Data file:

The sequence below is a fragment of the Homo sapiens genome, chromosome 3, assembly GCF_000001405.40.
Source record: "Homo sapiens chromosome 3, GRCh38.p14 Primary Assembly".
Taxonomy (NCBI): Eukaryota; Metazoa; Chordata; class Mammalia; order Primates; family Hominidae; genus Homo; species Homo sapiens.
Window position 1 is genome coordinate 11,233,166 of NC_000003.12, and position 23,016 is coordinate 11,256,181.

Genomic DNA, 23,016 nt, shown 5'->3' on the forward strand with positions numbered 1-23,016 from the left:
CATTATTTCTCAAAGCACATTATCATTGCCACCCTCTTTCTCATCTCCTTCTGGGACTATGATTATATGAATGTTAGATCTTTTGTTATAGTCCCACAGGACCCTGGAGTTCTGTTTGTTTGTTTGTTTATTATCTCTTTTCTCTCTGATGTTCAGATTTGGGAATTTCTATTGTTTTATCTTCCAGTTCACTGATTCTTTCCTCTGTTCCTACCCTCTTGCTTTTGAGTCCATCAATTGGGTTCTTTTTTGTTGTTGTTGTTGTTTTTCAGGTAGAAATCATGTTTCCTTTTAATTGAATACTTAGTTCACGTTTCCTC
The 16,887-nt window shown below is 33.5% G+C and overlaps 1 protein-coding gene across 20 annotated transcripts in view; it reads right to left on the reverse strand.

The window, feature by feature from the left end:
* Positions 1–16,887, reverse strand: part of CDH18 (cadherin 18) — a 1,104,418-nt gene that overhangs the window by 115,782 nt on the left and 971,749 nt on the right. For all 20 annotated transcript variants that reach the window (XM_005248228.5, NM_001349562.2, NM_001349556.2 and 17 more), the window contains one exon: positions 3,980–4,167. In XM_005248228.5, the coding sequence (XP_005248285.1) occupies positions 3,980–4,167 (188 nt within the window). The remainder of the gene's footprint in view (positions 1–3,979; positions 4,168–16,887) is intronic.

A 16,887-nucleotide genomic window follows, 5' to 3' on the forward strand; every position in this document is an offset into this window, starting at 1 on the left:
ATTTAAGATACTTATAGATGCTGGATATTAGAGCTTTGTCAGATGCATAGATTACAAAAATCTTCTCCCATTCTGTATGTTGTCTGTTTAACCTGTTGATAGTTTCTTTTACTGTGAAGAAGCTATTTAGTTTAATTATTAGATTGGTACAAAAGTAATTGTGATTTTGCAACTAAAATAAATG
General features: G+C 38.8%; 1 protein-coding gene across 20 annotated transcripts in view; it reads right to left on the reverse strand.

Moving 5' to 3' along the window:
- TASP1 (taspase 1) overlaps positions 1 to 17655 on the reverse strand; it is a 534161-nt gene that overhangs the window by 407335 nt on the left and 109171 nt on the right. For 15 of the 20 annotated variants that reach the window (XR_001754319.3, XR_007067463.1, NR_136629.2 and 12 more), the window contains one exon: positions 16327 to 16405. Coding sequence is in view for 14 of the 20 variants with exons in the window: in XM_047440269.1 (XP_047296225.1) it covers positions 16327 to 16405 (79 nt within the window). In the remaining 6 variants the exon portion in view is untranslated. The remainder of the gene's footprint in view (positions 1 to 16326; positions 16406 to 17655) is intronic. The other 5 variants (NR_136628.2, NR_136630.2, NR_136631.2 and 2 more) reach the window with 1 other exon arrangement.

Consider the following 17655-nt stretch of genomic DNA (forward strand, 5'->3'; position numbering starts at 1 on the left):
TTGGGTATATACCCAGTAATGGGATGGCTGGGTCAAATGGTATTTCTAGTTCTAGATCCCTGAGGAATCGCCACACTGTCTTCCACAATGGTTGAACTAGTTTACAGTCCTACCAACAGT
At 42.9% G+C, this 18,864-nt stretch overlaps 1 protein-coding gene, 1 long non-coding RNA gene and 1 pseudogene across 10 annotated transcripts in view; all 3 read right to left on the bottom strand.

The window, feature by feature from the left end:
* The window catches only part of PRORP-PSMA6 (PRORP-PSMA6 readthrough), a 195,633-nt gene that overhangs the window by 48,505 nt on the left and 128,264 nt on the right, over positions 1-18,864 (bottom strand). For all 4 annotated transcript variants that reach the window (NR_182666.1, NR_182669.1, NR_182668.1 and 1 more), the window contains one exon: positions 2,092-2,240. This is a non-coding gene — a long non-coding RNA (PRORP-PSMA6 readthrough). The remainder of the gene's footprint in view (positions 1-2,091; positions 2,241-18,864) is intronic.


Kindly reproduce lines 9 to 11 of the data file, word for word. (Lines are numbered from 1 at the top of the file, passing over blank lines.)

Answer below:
* Positions 1–16,887, reverse strand: part of CDH18 (cadherin 18) — a 1,104,418-nt gene that overhangs the window by 115,782 nt on the left and 971,749 nt on the right. For all 20 annotated transcript variants that reach the window (XM_005248228.5, NM_001349562.2, NM_001349556.2 and 17 more), the window contains one exon: positions 3,980–4,167. In XM_005248228.5, the coding sequence (XP_005248285.1) occupies positions 3,980–4,167 (188 nt within the window). The remainder of the gene's footprint in view (positions 1–3,979; positions 4,168–16,887) is intronic.

A 16,887-nucleotide genomic window follows, 5' to 3' on the forward strand; every position in this document is an offset into this window, starting at 1 on the left:
ATTTAAGATACTTATAGATGCTGGATATTAGAGCTTTGTCAGATGCATAGATTACAAAAATCTTCTCCCATTCTGTATGTTGTCTGTTTAACCTGTTGATAGTTTCTTTTACTGTGAAGAAGCTATTTAGTTTAATTATTAGATTGGTACAAAAGTAATTGTGATTTTGCAACTAAAATAAATG